Political Ideologies

Topics: African National Congress, South Africa, Ideology Pages: 6 (2403 words) Published: March 4, 2013
Ideology defined by Heywood would be: A set of more or less coherent ideas that provide bases for organized political actions. Its central features are an account of existing power relationships, a model of a desired future, and an outline of how political change can and should be brought about. (2007: 68) This essays main focus will be discussing the main ideologies and focuses of the two leading political parties of South Africa. The African National Congress or ANC and the Democratic Alliance also known as DA. An important insight into both their ideology will be gained by analysing how both parties political powers are reflected in the economic sector and society and to which extend their ideologies effect both of these sectors. This is particular important as a political parties ideology should always change society and with that change improve it. “Political ideology is one of the most frequently used concepts in the social sciences, yet has a variety of meanings. Ideology is of course a theoretical construct. It only becomes meaningful when it is given an operational definition. For the purposes of this paper political ideology links beliefs about facts or values and attitudes about issues, positions, policies, and actions. A state's political ideology is defined as the aggregation of the ideological preferences of a state's voting population on a wide variety of issues (political, social, foreign, and economic).” 2 (Medoff, 1997: 1)

African National Congress (ANC)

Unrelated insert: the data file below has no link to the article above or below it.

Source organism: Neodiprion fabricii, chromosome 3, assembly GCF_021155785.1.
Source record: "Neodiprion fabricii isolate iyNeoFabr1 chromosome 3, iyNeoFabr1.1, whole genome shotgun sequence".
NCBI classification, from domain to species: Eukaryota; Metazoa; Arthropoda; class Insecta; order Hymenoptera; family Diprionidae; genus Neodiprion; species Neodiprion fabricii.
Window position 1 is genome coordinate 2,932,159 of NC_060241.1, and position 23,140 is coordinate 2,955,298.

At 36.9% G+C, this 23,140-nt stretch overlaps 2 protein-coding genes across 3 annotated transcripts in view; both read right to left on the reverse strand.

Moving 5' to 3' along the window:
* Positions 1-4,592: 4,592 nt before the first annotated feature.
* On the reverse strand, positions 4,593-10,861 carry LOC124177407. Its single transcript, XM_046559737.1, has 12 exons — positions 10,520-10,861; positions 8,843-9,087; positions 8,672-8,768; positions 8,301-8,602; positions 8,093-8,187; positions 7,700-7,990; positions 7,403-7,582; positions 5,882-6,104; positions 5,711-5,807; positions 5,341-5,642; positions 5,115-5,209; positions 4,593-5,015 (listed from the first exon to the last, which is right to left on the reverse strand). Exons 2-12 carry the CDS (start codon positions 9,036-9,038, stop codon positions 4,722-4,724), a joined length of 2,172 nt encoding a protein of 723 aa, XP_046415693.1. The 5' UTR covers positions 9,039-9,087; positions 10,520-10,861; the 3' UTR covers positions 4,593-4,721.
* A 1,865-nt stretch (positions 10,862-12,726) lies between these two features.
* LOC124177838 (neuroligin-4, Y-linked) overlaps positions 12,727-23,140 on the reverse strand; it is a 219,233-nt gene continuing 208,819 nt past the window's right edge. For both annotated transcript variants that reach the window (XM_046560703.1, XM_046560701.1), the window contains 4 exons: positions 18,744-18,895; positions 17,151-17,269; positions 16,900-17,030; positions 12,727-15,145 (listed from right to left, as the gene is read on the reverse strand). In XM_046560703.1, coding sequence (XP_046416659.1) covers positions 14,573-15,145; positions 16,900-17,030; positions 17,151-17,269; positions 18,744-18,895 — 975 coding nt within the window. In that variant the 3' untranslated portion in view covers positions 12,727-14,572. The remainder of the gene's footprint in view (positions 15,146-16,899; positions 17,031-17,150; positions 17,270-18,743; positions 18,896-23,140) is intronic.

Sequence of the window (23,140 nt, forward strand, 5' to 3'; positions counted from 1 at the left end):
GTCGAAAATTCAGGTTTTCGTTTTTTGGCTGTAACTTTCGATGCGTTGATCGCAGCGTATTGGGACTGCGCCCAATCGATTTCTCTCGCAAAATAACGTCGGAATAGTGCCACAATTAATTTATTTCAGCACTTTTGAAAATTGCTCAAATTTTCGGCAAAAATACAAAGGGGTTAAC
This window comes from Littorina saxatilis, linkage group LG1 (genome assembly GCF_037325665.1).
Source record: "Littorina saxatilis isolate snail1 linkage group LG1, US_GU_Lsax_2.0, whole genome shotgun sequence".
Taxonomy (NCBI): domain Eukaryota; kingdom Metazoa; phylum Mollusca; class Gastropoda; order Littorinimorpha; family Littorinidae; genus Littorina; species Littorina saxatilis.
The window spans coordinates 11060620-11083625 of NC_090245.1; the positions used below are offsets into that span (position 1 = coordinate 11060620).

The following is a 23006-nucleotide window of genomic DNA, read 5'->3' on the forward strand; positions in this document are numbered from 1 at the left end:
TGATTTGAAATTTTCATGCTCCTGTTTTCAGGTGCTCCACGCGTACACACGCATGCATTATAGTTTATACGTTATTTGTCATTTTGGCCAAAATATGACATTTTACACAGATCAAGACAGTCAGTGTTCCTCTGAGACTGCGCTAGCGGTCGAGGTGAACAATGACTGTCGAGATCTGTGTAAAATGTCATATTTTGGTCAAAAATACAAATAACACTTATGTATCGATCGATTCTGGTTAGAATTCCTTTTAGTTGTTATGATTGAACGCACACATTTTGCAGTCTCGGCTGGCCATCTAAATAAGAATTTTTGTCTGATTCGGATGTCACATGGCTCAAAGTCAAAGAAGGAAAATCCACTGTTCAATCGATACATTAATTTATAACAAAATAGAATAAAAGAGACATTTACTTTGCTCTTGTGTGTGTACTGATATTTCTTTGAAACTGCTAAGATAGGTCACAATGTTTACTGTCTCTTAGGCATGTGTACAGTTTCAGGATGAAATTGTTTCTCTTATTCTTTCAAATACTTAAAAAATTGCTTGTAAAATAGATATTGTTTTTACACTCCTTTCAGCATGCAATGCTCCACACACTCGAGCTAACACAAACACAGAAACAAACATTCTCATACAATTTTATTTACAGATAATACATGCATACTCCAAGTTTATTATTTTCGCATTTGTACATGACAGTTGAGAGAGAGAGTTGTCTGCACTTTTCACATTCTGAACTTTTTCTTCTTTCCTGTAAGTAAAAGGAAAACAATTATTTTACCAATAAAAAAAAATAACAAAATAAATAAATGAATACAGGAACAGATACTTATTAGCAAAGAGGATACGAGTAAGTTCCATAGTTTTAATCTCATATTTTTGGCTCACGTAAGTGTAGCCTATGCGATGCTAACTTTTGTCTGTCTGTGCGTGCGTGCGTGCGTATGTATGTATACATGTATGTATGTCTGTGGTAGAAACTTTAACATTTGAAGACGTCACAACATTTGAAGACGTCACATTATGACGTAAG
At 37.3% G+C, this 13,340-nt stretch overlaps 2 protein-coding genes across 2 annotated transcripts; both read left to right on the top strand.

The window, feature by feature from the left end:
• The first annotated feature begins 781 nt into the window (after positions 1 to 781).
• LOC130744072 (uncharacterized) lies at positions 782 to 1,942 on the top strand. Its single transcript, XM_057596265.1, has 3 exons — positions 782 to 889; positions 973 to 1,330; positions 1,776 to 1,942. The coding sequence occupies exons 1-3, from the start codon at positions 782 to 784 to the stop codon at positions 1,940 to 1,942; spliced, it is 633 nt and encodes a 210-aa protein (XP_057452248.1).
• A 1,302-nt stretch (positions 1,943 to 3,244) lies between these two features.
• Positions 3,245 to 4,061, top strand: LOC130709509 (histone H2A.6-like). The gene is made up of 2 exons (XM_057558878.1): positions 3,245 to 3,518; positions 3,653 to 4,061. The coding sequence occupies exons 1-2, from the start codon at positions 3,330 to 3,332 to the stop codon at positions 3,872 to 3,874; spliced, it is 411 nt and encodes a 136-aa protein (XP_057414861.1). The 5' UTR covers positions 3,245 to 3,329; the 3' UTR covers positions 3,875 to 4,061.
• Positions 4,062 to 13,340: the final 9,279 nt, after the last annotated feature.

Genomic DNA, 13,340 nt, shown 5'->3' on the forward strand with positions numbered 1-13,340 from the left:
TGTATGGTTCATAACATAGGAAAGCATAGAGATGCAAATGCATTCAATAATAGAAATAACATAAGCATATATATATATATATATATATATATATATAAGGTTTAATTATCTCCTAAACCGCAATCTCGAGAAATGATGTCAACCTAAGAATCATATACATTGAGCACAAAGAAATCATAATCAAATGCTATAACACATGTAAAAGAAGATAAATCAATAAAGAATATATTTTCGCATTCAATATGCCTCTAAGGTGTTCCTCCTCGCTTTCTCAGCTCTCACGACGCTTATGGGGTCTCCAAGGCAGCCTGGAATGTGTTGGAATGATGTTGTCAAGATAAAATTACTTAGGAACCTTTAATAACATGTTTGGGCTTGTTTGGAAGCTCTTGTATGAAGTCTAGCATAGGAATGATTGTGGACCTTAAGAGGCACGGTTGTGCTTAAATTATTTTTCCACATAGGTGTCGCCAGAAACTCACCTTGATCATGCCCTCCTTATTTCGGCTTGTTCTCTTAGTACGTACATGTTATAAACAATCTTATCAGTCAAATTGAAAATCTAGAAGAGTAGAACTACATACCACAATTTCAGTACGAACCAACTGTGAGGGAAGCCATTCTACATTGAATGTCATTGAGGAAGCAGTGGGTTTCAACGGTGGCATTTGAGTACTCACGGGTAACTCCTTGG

Ever since the Apartheid era ended in 1994 the African National Congress or more commonly known as the ANC, has been the predominant party in South Africa, winning all presidential elections ever since. Having 264 out of 400 national assembly seats and being the ruling party in eight out of the nine South African provinces. This quickly shows that the ANC is not only a very powerful South African political party, but also through its tremendous size the most influential one, which make its ideologies especially important to anyone trying to understand the South African political system. So let’s take a look at the 2009 released national elections manifesto. Already on page 2 of the ANCs election manifesto we can find some of the ANCs principles and ideologies. “The ANC has always stood for basic democratic principles that include: A constitution which guarantees human rights for all, the right to a minimum standard of life, including access to education, social security, health care, food and water. The right to all people to elect a government of their choice in regular, free and fair elections...” (3) (National Elections Manifesto, 2009) Other points cover freedom of religion, a fair justice system, equality and freedom from discrimination on racial or sexual grounds, worker rights, and freedom of association and so on. As we can already see in the introduction the ANCs basic principles the ANC already calls itself indirectly a democratic orientated party (“stood for basic democratic principles”). Then in their actual principles many other idealistic beliefs can be found. Such as Liberalism which according to Heywood (2007:45) can be seen a “meta-ideology” meaning we will be able to find traces of liberalism in most other political parties as well. Within the ANCs basic democratic principles the following reflects a liberalistic orientated ideology: Equality, which according to Heywood (2007: 46) states that every human being is born equally and therefore we all have equal rights and entitlements, legal quality and political quality. If we now take these points and compare them to the ANCs basic principles as states above many are reflected in it. Such as “A constitution which guarantees human rights for all”; “a fair justice system”; “The right to all people to elect a government”. So already under Heywood’s equality definition, many of the ANCs key principles find a reflection in. Under toleration also some principles are...
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